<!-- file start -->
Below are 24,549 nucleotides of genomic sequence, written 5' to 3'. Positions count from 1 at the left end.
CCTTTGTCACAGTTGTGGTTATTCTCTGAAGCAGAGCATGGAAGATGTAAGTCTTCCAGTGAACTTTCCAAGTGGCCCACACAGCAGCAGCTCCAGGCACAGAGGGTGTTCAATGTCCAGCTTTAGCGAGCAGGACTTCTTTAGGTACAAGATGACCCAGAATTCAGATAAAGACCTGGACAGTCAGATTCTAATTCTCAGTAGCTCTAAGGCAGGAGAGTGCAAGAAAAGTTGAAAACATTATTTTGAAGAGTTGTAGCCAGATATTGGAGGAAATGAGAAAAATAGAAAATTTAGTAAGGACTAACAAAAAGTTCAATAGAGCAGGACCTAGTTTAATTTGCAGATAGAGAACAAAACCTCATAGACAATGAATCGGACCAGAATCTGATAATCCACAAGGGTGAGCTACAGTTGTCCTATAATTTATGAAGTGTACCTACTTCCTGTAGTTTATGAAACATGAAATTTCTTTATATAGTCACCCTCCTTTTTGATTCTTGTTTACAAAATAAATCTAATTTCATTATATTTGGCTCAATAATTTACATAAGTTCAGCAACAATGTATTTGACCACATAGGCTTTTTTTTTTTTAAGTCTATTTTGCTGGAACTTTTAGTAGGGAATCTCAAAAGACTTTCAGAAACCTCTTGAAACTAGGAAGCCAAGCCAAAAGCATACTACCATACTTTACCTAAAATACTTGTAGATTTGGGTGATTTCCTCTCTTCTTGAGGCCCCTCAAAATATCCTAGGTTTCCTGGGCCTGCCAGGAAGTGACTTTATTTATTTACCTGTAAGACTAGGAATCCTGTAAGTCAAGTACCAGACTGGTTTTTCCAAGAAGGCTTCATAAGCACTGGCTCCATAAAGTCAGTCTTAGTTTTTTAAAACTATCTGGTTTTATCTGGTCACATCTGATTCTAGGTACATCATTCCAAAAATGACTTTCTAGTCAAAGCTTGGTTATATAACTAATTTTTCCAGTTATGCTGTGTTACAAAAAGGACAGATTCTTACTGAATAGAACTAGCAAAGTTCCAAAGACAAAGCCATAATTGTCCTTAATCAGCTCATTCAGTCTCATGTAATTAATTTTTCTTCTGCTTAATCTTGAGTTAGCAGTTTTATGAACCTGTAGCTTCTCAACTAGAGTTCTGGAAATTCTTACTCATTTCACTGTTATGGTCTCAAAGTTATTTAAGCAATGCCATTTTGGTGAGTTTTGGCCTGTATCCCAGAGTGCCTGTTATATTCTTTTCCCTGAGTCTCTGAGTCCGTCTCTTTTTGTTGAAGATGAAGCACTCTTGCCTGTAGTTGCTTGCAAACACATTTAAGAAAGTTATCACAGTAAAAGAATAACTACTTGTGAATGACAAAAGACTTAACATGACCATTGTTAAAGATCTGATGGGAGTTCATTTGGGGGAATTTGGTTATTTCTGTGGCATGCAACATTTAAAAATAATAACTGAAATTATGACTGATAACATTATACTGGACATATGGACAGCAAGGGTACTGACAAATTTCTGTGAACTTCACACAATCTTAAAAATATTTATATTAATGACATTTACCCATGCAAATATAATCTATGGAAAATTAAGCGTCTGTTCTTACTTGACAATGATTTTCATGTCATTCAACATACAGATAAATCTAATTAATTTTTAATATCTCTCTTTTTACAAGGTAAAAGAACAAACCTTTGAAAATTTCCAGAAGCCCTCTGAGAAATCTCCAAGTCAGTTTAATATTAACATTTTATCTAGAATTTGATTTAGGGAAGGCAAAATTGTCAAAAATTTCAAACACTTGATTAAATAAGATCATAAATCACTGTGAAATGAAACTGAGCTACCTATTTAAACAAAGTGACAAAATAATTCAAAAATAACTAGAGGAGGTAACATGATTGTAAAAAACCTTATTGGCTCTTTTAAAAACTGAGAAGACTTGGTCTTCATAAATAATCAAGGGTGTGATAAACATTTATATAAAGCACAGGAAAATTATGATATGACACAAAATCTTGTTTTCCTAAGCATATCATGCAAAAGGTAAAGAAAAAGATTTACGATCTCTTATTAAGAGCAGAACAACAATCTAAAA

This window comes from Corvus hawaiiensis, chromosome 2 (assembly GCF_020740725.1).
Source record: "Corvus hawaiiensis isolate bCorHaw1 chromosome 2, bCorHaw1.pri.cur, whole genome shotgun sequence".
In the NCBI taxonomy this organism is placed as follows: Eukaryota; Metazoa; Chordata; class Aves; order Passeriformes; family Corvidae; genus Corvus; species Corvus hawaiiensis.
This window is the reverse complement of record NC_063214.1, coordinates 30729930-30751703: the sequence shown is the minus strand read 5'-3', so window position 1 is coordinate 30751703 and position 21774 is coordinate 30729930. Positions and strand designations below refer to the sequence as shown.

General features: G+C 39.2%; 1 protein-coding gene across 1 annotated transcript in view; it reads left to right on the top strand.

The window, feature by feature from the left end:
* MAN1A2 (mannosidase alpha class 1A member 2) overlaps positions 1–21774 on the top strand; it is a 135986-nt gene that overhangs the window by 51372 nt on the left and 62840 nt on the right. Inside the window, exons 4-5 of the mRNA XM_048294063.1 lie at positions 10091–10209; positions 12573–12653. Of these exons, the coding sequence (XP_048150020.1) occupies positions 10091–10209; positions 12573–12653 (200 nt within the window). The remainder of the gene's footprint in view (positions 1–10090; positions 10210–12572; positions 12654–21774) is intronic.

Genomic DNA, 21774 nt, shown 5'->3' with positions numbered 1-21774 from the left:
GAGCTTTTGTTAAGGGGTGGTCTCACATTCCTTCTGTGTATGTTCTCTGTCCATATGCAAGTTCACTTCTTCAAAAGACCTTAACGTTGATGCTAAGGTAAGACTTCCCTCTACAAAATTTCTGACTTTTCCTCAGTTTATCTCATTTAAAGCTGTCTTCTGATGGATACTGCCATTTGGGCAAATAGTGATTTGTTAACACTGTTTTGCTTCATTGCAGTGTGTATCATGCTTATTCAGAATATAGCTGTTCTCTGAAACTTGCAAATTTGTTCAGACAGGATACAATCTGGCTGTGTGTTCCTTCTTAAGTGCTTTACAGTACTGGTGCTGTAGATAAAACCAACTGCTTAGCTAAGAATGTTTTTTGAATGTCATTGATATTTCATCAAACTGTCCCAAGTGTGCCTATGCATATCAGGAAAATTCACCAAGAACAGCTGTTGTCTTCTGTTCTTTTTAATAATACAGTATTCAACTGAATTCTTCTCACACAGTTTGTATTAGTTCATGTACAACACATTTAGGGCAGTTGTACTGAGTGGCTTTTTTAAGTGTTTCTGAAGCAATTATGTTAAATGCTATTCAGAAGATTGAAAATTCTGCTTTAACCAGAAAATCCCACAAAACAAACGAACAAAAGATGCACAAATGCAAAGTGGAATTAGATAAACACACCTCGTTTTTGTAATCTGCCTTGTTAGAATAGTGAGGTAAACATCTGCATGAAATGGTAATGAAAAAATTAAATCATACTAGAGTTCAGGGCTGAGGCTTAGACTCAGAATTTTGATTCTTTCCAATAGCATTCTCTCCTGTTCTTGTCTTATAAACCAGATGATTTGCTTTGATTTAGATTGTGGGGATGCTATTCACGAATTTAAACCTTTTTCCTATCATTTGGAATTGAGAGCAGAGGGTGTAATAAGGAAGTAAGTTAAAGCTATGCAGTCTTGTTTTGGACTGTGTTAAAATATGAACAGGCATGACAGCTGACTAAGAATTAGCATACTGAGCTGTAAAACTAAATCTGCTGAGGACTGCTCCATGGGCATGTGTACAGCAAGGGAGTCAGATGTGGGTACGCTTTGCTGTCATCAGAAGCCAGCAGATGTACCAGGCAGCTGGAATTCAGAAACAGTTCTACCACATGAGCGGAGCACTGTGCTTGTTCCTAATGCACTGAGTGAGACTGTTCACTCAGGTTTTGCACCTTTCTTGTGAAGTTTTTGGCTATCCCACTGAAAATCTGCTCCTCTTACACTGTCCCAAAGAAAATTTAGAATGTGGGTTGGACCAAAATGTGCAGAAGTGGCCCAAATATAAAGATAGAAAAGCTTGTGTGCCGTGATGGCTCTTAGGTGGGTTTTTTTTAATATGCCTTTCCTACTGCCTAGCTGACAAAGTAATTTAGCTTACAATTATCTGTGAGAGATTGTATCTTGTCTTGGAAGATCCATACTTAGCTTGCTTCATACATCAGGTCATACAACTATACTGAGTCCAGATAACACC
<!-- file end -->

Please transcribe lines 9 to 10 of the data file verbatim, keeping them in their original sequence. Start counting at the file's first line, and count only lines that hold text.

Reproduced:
* MAN1A2 (mannosidase alpha class 1A member 2) overlaps positions 1–21774 on the top strand; it is a 135986-nt gene that overhangs the window by 51372 nt on the left and 62840 nt on the right. Inside the window, exons 4-5 of the mRNA XM_048294063.1 lie at positions 10091–10209; positions 12573–12653. Of these exons, the coding sequence (XP_048150020.1) occupies positions 10091–10209; positions 12573–12653 (200 nt within the window). The remainder of the gene's footprint in view (positions 1–10090; positions 10210–12572; positions 12654–21774) is intronic.

Genomic DNA, 21774 nt, shown 5'->3' with positions numbered 1-21774 from the left: